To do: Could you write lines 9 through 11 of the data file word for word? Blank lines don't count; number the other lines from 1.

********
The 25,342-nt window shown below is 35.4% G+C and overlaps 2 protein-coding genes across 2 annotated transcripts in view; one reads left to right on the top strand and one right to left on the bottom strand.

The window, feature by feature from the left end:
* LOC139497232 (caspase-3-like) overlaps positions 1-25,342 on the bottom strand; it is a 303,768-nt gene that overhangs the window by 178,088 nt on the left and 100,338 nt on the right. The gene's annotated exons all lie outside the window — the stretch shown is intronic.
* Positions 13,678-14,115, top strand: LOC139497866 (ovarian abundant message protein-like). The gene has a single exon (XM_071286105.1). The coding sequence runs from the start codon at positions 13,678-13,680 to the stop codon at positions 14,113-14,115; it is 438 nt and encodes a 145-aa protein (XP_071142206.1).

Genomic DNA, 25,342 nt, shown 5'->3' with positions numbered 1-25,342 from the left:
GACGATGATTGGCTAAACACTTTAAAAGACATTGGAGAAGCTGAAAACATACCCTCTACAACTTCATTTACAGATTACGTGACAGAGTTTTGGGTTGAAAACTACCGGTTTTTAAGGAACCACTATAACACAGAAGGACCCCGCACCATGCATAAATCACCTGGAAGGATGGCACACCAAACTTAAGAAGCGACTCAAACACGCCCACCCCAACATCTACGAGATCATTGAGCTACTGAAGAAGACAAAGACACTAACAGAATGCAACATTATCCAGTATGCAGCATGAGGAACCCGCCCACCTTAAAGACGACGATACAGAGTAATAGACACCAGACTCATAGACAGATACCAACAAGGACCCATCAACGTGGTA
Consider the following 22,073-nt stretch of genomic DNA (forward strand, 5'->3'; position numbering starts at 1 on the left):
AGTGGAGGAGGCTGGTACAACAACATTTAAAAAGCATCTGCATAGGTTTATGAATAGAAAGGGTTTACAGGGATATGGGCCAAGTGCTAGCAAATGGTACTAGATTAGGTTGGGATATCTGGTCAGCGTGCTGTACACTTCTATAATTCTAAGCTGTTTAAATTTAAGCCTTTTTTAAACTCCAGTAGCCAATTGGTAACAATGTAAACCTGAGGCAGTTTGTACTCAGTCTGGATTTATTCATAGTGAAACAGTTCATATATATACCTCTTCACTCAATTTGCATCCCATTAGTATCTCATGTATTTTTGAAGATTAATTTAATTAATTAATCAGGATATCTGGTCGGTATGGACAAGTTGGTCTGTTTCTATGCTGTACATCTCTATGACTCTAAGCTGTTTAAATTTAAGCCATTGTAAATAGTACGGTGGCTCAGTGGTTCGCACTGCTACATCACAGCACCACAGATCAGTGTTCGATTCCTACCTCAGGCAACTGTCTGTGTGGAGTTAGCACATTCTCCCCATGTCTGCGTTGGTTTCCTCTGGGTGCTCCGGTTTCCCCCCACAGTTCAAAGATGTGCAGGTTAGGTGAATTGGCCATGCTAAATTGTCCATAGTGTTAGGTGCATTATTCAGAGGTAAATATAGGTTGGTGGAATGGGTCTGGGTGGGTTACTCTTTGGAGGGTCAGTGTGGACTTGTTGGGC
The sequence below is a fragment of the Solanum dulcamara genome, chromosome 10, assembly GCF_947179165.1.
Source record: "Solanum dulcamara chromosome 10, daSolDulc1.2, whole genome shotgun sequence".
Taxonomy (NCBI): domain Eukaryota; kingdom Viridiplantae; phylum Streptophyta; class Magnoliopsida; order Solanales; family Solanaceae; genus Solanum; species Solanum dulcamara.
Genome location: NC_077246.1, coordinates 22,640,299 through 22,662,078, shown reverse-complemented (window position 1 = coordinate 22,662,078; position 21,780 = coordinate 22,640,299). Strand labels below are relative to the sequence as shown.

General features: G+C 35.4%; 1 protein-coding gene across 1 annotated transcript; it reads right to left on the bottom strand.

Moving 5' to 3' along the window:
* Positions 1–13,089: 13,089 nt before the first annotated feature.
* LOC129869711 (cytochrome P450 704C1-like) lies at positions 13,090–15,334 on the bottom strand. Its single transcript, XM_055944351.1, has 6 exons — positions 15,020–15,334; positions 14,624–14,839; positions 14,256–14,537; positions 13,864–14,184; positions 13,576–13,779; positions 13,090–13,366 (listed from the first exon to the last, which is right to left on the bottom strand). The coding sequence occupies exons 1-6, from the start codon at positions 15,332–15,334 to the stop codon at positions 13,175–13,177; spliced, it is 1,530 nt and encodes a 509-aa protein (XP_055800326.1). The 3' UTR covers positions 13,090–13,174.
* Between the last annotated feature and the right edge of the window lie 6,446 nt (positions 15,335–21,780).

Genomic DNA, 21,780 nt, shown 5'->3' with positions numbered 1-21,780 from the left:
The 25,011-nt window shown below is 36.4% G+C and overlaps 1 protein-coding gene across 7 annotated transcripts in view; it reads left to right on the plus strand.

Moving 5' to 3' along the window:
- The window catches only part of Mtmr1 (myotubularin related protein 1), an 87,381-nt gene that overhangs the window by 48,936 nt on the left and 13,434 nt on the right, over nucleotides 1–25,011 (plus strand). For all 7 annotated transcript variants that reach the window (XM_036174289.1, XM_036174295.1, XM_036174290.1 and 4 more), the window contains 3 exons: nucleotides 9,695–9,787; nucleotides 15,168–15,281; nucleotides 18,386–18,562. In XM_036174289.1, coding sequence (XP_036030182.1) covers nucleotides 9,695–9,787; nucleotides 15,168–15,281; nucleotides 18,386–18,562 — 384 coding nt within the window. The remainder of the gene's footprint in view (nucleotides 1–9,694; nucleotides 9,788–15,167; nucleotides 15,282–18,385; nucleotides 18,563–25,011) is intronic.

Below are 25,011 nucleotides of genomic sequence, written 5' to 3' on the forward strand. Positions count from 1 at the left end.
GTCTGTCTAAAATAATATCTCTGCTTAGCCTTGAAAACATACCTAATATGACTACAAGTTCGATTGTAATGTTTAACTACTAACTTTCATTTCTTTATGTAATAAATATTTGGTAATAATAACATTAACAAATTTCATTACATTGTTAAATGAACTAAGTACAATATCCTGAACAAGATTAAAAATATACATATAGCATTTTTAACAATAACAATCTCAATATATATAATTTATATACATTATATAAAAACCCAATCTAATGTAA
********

The sequence below is a fragment of the Solanum dulcamara genome, chromosome 10, assembly GCF_947179165.1.
Source record: "Solanum dulcamara chromosome 10, daSolDulc1.2, whole genome shotgun sequence".
Taxonomy (NCBI): domain Eukaryota; kingdom Viridiplantae; phylum Streptophyta; class Magnoliopsida; order Solanales; family Solanaceae; genus Solanum; species Solanum dulcamara.